Let me stress that when these research organisations are restructured or the body they report to is changed, they must maintain their major objectives and missions. The loss or ineffective use of their research infrastructure are unacceptable as are any decisions, especially ones bypassing the Academy, designating as separate entities the pilot production facilities and treatment facilities necessary for training, experiments and tests.
Obviously, all the regional centres and branches of the Russian Academy of Sciences – in Siberia, the Urals, the Far East, in the north and the south of the country, in Donbass and Novorossiya regions as well as the re-established branch in St Petersburg – must operate in a coordinated manner in pursuit of common goals.
Further. I fully agree that as the main scientific and expert centre of the country, the Russian Academy of Sciences is called upon to form a unified base of scientific publications and research, to provide conditions for the search, exchange and dissemination of scientific information, to promote the results of domestic scientists, to popularise science both in Russia and abroad.
In this regard, I believe it is right to include the Russian Centre for Scientific Information, which contains a huge array of research publications and other data needed by scientists, in the structure of the RAS. The same goes for Nauka publishing house, which is practically the same age as the Academy, dating back to 1727.
To emphasise: the Academy is called upon to become a real intellectual headquarters for the development of domestic science, to solve the most important problems for the country’s progress. That said, state support for the RAS, as well as science in general, should also increase.
This year, the federal budget spending to fund the Academy of Sciences increased by almost one third compared to last year – up to almost six billion rubles. Monthly payments to academicians and corresponding members have also been increased by 50 percent. I believe that this is not enough. I propose another solution here, namely to double the size of such payments compared to 2023. Right here in this auditorium, I can give you the figures. An academician will receive 200,000 rubles a month, a corresponding member – 100,000 rubles.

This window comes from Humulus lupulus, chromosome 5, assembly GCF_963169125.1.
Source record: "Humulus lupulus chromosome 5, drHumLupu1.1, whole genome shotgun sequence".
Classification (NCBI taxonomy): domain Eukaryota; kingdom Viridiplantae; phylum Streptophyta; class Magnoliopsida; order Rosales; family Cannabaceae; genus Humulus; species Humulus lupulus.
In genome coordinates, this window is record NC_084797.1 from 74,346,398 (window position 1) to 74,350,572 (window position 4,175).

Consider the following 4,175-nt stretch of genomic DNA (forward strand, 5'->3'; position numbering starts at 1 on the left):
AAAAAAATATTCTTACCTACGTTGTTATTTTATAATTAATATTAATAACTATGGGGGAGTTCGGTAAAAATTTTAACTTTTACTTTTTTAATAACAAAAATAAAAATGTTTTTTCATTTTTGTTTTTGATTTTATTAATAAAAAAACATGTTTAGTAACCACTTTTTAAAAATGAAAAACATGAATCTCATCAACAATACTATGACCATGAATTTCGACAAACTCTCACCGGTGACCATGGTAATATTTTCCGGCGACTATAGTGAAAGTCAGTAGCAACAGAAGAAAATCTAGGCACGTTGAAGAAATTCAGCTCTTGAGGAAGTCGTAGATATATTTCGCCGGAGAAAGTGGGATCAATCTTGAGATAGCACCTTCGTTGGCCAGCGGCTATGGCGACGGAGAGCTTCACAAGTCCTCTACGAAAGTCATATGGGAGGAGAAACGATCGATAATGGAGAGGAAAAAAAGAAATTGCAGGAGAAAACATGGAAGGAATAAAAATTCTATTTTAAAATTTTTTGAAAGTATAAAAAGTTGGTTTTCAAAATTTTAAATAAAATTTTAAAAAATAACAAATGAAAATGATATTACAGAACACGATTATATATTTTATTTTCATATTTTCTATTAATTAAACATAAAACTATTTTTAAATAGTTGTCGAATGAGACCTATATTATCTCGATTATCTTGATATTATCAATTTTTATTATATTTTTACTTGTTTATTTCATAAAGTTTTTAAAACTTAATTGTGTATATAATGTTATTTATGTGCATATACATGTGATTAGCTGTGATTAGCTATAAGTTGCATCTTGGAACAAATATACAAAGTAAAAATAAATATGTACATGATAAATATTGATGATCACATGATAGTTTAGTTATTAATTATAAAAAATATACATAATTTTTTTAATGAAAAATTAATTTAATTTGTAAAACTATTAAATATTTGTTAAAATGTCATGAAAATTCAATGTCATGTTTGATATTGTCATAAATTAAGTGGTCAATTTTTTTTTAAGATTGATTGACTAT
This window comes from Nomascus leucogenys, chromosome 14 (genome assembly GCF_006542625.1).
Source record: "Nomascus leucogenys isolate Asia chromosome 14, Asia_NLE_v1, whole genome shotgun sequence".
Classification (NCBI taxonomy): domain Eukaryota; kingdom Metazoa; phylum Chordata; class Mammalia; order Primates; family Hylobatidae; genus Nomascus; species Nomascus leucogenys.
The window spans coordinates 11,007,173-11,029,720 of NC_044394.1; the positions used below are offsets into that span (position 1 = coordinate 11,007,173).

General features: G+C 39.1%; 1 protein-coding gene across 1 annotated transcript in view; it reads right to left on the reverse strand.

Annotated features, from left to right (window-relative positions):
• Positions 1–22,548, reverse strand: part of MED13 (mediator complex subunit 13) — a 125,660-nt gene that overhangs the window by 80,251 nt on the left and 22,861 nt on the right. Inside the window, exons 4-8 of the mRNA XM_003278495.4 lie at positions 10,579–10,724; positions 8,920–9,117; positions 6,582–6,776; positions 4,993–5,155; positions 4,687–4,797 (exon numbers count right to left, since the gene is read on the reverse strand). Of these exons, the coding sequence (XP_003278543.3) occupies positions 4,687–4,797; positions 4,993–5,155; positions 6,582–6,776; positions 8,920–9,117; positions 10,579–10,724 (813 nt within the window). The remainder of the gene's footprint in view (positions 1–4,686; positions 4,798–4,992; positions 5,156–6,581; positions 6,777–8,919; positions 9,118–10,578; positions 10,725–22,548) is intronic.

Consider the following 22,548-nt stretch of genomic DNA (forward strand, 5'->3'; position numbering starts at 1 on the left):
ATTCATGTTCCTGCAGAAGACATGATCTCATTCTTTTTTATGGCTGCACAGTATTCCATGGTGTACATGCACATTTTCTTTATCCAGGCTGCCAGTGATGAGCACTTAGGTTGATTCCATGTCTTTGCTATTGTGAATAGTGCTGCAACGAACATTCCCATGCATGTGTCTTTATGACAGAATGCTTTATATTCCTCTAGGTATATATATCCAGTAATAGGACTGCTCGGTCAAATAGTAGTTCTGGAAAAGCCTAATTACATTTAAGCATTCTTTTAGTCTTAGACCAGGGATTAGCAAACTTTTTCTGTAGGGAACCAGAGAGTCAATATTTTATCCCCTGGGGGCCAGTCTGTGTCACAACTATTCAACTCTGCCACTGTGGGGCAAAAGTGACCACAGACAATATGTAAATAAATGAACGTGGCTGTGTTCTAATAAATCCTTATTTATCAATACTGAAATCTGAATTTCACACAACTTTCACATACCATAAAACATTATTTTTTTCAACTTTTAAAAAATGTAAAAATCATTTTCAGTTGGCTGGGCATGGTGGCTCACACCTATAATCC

I would like to note that the total amount of government spending on civilian research and development will exceed 1.5 trillion rubles in the next three years. Today, at the Council for Science and Education, I emphasised the need to increase funding for domestic science, considering the additional plans. We agreed at the council meeting that the Government will look into this issue and report back as soon as possible.
On the other hand, outstanding Soviet geneticist Nikolai Vavilov once said: “The role and place of science in a country is determined not only by the amount of state funding or the number of research institutions; above all, it depends on the breadth of the scientists’ outlook and their high scientific calibre.” However, that calibre must also be supported by financial resources. We will definitely work on this.
I would like to take this opportunity to thank the representatives of the Russian Academy of Sciences and our research teams for their outstanding achievements in promising fields such as microelectronics, artificial intelligence, new materials, and other important areas of research, and for effectively addressing various aspects of Russia’s defence and security.